White Hat patches $350 million SushiSwap vulnerability

  • A security researcher at venture capital firm Paradigm found the vulnerability
  • He came across a vulnerability in the MISO Dutch Auction Contract
  • The BitDAO team running the token sale manually ended the auction to secure the funds

A security researcher discovered a vulnerability that put over $350 million worth of Ethereum at risk on SushiSwap and made sure it was patched.

The researcher decided to investigate SushiSwap’s code

In a blog post, samczsun, a security researcher at venture capital firm Paradigm, explained that he happened to come across a discussion about a capital raise on the platform. As a result, he decided to inspect the project’s code on Etherscan.

In the process, he came across a vulnerability in the MISO Dutch Auction Contract, where some functions had no access control. Upon further investigation, the researcher discovered a vulnerability that, if exploited, could result in all crypto assets in the token auction contract being drained by a malicious actor. Samczsun tested the vulnerability with a successful exploit before turning to his colleagues Georgios Konstantopoulos and Dan Robinson to take a look and review the findings.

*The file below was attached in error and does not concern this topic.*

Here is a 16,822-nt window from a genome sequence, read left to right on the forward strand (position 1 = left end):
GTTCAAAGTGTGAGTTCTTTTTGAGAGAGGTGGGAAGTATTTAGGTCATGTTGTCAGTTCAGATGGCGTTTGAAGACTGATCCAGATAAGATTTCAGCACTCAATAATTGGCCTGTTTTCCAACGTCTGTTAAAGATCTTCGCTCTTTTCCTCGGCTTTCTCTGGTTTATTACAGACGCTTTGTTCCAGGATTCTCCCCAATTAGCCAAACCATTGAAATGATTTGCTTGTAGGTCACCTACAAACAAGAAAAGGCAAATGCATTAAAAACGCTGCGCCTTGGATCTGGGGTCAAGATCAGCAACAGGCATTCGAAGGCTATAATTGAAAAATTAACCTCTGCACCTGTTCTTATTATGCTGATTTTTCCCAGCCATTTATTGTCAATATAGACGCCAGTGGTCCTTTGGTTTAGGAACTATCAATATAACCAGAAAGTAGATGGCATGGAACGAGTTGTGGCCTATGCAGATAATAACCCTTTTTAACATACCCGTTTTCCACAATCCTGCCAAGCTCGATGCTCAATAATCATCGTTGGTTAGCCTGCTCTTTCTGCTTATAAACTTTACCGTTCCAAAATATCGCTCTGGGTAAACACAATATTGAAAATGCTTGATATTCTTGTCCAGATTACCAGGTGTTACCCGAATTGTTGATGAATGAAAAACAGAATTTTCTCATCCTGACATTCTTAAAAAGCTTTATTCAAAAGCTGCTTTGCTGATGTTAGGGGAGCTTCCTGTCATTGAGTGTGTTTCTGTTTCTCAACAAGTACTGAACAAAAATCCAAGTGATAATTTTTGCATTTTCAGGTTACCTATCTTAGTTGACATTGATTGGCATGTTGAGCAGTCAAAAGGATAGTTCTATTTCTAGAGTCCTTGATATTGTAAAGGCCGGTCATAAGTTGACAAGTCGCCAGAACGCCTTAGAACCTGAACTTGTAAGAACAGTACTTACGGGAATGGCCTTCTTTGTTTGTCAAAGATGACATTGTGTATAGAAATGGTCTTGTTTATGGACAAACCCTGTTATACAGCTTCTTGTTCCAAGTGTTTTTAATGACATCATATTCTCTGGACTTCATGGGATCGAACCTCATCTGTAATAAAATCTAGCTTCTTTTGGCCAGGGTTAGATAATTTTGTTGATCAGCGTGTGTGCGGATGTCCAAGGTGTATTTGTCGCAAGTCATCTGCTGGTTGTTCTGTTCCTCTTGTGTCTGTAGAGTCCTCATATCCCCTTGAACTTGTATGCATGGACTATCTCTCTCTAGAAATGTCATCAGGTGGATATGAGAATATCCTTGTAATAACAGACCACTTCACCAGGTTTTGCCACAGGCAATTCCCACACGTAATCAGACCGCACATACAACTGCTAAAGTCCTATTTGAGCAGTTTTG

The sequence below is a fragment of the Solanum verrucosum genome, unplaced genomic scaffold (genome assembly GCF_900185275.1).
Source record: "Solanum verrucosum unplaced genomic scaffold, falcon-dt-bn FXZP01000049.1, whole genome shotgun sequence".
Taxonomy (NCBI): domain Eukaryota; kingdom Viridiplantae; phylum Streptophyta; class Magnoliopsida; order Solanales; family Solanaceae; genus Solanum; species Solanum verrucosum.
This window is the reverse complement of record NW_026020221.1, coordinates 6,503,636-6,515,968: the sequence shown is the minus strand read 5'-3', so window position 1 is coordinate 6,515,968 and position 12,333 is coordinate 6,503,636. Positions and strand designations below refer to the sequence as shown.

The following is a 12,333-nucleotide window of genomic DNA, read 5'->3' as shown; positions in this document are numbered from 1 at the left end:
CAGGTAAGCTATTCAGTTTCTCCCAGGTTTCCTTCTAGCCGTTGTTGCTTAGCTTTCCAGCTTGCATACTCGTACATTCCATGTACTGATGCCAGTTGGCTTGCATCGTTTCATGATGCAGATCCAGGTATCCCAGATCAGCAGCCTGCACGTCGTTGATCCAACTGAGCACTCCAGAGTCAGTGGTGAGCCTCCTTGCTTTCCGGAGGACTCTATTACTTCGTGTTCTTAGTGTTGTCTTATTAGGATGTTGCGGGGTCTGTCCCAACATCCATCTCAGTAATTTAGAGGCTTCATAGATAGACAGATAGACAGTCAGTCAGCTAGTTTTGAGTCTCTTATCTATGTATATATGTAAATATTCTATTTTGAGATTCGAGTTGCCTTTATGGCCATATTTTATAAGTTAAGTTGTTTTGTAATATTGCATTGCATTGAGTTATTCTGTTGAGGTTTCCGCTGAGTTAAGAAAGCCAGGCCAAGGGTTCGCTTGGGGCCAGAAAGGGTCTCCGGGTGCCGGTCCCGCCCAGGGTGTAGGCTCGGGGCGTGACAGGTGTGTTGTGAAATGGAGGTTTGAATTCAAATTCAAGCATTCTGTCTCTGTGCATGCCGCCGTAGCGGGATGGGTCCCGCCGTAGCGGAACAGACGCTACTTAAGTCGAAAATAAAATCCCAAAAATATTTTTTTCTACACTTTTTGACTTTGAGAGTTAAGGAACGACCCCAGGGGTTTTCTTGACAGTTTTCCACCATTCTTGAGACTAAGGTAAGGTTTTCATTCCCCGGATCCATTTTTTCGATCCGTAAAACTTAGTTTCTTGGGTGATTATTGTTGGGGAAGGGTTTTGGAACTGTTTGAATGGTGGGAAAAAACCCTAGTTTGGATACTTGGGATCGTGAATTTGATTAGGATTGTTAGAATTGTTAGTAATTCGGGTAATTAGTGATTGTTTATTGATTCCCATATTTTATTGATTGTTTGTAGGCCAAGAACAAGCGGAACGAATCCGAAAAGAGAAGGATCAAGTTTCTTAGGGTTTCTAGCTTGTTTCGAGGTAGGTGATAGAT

Fixing the bug was more complicated than expected

Samzcun and the SushiSwap team tried to fix the vulnerability by buying the allocated funds with a flash loan. This would have ended the auction and allowed them to repay the flash loan with funds from the auction. The plan was complicated by the fact that there was a concurrent batch auction that did not work the same way and was not vulnerable to the exploit. At some point, it was decided that the BitDAO team running the token sale would manually end the auction by buying the remaining allocation and immediately completing the process and retrieving the funds. Samzcun noted that it only took five hours to recover the funds.

Today’s announcement comes just days after the attack on Poly Network, another high-profile DeFi platform. In this hack, the vulnerability was not found in time, so a hacker managed to exploit the protocol and steal $600 million from it.

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